Hydro-Chemistry of Gokyo Valley, Sagarmatha (Everest) National Park, Nepal


This research work records the baseline inventory of selected ions in running waters of Gokyo Valley, Nepal and tries to establish relationship of these ions’ concentration with elevation gradient. Among these selected hydro-chemical parameters, the average concentration of Ca2+, Mg2+, and total silica were determined to be 3.25 (±2.02), 0.64 (±0.47), 207.2 (±423.01) and 0.36 (±0.17) mg/L respectively. Concentration of these parameters was low compared to earlier studies except that could be justified too since the sampling was performed only once in drier period with low atmospheric input of acid protons required for weathering process. Moreover, Pearson Product-moment Correlation Coefficients (r) for elevation gradient and concentration of Ca2+, Mg2+, and total silica were determined to be +0.350, +0.145, +0.101 and -0.275 respectively. Such weak relationship between these parameters and elevation gradient suggests that the concentration of these ions is related to weathering phenomena, glacier and watershed characteristics and snow cover dynamics in Gokyo Valley.

Share and Cite:

Bhandari, R. , Sharma, S. , Merz, J. and Garton, R. (2015) Hydro-Chemistry of Gokyo Valley, Sagarmatha (Everest) National Park, Nepal. Journal of Geoscience and Environment Protection, 3, 74-81. doi: 10.4236/gep.2015.39007.

Conflicts of Interest

The authors declare no conflicts of interest.


[1] Tartari, G.A., Tartari, G. and Mosello, R. (1998) Water Chemistry of High Altitude Lakes in the Khumbu and Imja Kola Valleys (Nepalese Himalayas). Memorie dell’lstituto Italiano di Idrolnologia, 57, 51-76.
[2] Loffler, H. (1969) High Altitude Lakes in Mt Everest Region. Verhandlungen Internationale Vereinigung Limnologie, 17, 373-385.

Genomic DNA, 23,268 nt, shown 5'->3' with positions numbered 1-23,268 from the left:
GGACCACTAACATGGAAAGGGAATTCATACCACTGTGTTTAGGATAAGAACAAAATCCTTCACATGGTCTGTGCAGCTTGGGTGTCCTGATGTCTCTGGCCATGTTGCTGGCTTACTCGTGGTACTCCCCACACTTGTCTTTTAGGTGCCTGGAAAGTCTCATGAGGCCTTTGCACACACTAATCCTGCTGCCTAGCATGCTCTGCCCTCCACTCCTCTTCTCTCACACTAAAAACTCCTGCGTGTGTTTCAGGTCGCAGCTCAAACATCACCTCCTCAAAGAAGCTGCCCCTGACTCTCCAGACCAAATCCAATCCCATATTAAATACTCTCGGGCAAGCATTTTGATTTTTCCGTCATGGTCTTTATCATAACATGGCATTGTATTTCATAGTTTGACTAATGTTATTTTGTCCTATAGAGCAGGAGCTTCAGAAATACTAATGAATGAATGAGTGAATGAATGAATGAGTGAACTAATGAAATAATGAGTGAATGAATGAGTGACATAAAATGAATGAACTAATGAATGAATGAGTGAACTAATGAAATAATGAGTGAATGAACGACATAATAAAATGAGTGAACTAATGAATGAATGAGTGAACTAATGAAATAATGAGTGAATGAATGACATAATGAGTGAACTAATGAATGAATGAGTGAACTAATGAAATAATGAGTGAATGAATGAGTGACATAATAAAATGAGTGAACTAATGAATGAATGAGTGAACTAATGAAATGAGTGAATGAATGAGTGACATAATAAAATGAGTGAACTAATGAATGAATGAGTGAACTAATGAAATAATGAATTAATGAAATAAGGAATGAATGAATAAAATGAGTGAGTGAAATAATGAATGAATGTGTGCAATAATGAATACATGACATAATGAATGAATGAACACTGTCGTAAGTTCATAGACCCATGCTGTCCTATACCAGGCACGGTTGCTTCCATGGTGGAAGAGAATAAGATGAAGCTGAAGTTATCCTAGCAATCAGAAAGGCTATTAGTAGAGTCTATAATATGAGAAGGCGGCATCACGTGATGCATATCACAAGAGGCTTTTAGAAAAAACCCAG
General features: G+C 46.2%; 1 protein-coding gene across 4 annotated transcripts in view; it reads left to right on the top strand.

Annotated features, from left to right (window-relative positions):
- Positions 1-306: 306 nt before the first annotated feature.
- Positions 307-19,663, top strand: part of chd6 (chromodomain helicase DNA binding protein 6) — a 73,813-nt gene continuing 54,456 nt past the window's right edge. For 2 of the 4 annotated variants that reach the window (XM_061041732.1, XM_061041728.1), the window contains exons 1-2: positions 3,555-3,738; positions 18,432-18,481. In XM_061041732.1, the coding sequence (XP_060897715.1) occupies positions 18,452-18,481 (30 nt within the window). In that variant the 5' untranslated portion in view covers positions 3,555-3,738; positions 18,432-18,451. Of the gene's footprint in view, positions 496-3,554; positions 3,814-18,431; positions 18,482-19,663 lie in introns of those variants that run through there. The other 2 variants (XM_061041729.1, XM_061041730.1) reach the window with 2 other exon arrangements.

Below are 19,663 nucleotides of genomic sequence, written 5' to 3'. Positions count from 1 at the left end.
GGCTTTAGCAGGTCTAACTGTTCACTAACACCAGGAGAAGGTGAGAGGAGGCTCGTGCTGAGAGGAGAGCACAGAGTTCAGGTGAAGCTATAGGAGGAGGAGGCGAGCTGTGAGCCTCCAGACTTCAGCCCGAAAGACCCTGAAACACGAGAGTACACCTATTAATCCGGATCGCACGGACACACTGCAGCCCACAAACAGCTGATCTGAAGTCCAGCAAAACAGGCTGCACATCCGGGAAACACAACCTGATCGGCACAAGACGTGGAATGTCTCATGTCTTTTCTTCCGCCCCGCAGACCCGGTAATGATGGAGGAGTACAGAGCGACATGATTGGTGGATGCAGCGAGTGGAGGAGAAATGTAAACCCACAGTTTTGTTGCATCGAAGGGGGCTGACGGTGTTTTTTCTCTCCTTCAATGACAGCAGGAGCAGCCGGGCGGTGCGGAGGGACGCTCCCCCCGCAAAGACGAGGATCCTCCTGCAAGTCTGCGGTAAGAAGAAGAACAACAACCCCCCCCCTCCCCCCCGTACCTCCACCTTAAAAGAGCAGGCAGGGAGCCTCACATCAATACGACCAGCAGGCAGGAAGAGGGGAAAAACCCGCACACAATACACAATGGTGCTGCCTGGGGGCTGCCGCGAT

[3] Bhuju, D.R., Sharma, S., Jha, P.K. and Gaire, N.P. (2012) Scientific Discourse of Lakes in Nepal. Nepal Journal of Science and Technology, 13, 147-158.
[4] Sharma, C.M., Sharma, S., Bajracharya, R.M., Gurung, S., Juttner, I., Kang, S., Zhang, Q. and Li, Q. (2012) First Results on Bathymetry and Limnology of High-Altitude Lakes in the Gokyo Valley, Sagarmatha (Everest) National Park, Nepal. Limnology, 13, 181-192.
[5] Gurung, S. (2012) High Altitude Aquatic Biodiversity of Gokyo Lake Series in Sagarmatha National Park, Nepal. A Dissertation, Submitted for the Partial Fulfillment of the Requirements for the Doctoral Degree (Ph.D.) in Environmental Science. Central Library, Kathmandu University, Lalitpur.
[6] Reynolds, B., Jenkins, A., Chapman, P.J. and Wilkinson, J. (1998) Stream hydrochemistry of the Khumbu, Annapurna and Langtang Regions of Nepal. Ecovision World Monograph Series, 123-141.
[7] Battarbee, R.W. (2005) Mountain Lakes, Pristine or Polluted? Limnetica, 24, 1-8.
[8] Kallf, J. (2002) Limnology. Prentice Hall. Upper Saddle River.
[9] National Population and Housing Census 2011. Volume 02, NPHC 2011, Government of Nepal National Planning Commission Secretariat Central Bureau of Statistics Kathmandu, Nepal.
[10] APHA, AWWA and WEF (1998) Standard Methods for the Examination of Water and Wastewater. 20th Edition, American Public Health Association, Washington DC.
[11] Reynolds, B., Chapman, B.J., French, M.C., Jenkins, A. and Wheater, H.S. (1995) Major, Minor and Trace Element Chemistry of Surface Waters in the Everest region of Nepal. Proceedings of a Boulder Symposium, IAHS, Publication No. 228.
[12] Tratner, M., Brown, G., Raiswell, R., Sharp, M. and Gurnell, A. (1993) A Conceptual Model of Solute Acquisition by Alpine Glacial Meltwaters. Journal of Glaciology, 39, 573-581.

Copyright © 2023 by authors and Scientific Research Publishing Inc.

Creative Commons License

This work and the related PDF file are licensed under a Creative Commons Attribution 4.0 International License.